So…have you all seen Crouching Tiger Hidden Dragon?
The famous Ang Lee movie Crouching Tiger Hidden Dragon is actually named based on a common Chinese idiom, describing somebody who conceals their talent. Our Jianghu hero Li Mubai (Chow Yun-Fat) is tasked with the duty of protecting a dangerously powerful sword, the Green Destiny – But in the days before the sword can be relocated to a safer place, it is stolen from our unsuspecting heroes by a wolf in sheep’s clothing, Yu Jiaolong (Zhang Ziyi). The sword is known for its incredible craftsmanship and power, truly a force to be feared in the hands of a master. Jiaolong is a very skilled martial artist despite her tender age and innocent features. She has already surpassed her master, though she has kept this fact well-hidden. While the sword is as mighty as the legends tell, Jiaolong’s skill is nothing to be underestimated either. When she finally faces Li Mubai as he demands the return of the stolen sword, Jiaolong finally realizes the incredible gap between raw talent and true mastery. Even with the aid of her newly nicked treasure, Green Destiny, she is no match for the swordsman Li Mubai. While effortlessly repelling Jiaolong’s every strike, Li Mubai attempts to convince the young martial artist that with practice and focus she would undoubtedly master the sword.
Those of you who have seen the film, you know the rest. For those of you that haven’t, I won’t spoil it. Why am I bringing up Crouching Tiger Hidden Dragon again? Well…I’ll pretend I’m trying to be as thought-provoking as Mr. Ulumochi…in reality, I just love this movie and all of the lessons and themes packed inside.
The past few months, I was fascinated by the different materials, qualities, and craft that combine to make a quality pot. I was curious to find out what clays, sizes, and other considerations might be able to pair well with what teas I drink. I also explored the differences in opinions I found amongst friends, articles, and internet forums. To truly learn about pots through accumulation would cost a fortune. Fortunately for silly old me, I have nowhere near the spare change to throw around to attempt such an exploit. Still, I found myself with some new teaware. Reflecting on it all now, of course, it was all money likely better spent elsewhere.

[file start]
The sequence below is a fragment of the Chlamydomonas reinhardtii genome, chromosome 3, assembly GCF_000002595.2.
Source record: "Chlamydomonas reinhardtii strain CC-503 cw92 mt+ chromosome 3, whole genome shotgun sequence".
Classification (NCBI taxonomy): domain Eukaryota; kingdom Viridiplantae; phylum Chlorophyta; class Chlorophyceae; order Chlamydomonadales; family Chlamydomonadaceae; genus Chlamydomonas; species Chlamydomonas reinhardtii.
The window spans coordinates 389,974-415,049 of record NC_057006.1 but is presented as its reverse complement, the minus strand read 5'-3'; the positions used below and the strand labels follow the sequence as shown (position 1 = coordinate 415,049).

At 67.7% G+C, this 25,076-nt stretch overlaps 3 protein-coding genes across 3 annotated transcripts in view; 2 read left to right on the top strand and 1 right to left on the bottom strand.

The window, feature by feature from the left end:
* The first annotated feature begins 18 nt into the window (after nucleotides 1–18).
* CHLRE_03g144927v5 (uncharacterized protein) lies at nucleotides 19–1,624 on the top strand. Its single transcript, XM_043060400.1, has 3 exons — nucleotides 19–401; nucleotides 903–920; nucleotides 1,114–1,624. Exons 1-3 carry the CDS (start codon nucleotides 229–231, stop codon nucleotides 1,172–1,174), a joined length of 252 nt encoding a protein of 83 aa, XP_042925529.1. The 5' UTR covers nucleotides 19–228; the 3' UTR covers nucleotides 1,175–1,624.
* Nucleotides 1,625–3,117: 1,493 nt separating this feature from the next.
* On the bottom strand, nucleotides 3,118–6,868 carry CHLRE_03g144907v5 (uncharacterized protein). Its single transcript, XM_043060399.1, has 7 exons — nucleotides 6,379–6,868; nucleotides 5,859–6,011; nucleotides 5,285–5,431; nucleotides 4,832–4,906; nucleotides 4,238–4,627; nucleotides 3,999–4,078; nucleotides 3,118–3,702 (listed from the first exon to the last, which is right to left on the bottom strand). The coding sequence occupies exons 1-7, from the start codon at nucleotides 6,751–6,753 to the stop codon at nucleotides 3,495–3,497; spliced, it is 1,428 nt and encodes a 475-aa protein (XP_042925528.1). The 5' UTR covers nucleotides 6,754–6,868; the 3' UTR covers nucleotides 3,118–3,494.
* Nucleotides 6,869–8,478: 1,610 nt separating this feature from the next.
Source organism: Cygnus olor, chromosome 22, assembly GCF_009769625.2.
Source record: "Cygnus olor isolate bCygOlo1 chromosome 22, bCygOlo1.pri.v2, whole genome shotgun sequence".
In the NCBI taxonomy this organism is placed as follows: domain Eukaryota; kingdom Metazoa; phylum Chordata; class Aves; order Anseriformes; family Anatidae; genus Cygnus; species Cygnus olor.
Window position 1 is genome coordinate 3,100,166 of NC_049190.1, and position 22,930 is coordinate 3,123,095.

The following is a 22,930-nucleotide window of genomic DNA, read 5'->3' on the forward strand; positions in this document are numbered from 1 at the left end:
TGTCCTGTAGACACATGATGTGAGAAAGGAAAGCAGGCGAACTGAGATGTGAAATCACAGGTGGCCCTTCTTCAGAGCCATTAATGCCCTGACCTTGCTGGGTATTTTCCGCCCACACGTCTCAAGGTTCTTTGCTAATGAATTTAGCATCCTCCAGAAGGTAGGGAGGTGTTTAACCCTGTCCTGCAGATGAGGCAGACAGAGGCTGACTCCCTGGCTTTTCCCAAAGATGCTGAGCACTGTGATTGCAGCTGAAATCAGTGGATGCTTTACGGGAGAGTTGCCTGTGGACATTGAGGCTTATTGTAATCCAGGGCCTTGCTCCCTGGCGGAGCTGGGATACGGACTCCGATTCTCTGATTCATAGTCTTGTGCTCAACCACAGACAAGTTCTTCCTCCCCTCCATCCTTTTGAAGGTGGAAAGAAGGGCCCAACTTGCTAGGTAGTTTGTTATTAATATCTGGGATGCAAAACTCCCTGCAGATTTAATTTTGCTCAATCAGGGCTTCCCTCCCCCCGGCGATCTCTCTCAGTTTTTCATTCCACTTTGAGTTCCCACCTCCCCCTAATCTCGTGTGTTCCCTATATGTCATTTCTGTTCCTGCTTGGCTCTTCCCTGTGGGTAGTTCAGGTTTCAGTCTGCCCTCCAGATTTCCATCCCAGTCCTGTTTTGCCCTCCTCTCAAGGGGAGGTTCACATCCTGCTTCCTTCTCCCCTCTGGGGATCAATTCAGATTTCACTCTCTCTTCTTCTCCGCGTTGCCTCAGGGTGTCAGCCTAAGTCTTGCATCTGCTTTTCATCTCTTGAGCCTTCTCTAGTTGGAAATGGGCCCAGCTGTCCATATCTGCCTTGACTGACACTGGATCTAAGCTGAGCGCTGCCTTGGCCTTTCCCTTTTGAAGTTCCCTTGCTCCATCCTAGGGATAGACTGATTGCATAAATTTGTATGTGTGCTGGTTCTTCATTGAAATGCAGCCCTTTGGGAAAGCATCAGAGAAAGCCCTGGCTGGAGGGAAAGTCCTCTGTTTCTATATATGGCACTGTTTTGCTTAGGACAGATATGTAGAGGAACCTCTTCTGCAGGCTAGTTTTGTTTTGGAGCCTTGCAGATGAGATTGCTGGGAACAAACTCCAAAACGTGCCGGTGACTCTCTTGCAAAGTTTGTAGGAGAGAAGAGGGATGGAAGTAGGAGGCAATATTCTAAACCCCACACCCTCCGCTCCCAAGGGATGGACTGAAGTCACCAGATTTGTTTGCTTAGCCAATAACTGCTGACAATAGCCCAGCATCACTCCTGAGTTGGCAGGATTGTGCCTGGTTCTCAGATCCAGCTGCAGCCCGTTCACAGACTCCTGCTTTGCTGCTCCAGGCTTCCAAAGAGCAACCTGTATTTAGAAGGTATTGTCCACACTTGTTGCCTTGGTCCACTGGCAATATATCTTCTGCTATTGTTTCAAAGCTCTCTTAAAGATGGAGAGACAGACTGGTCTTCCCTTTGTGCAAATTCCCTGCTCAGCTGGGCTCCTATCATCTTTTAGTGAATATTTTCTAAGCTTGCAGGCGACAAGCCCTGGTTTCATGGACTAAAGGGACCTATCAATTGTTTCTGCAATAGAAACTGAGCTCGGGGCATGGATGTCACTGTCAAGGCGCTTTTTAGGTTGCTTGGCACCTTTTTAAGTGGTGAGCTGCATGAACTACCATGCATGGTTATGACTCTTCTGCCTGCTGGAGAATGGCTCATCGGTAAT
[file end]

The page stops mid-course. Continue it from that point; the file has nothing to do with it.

While there are advantages and unique traits inherent to brewing with any given type of vessel, be it clay, porcelain, silver, gold, stone, or otherwise – Even if your pot is made with the highest quality material and craft by the greatest potters in the land, they must be wielded with the proper skill. Possessing a high-quality pot does not automatically mean you will brew an unrivaled cup of tea. Tea and brewing are still the focus of any session. Simply having the Green Destiny does not result in enlightenment. It took me some time to realize but I finally woke up to the fact that I fell for the classic traps of the tea world.
Li Mubai doesn’t rely on his sword, he relies on his years of relentless training and meditation. I have come around again to realize that good water, good tea, and good technique will result in a consistently better cup. That said, there is nothing wrong with adding teaware to the mix. In my personal case, I blindly ignored the warnings and suggestions laid out by veterans. I feel as if I let myself focus on the wrong factors in trying to improve my own tea experience. It’s back to the basics for a while: A simple gaiwan and a focus on finding good teas to learn to make great tea with.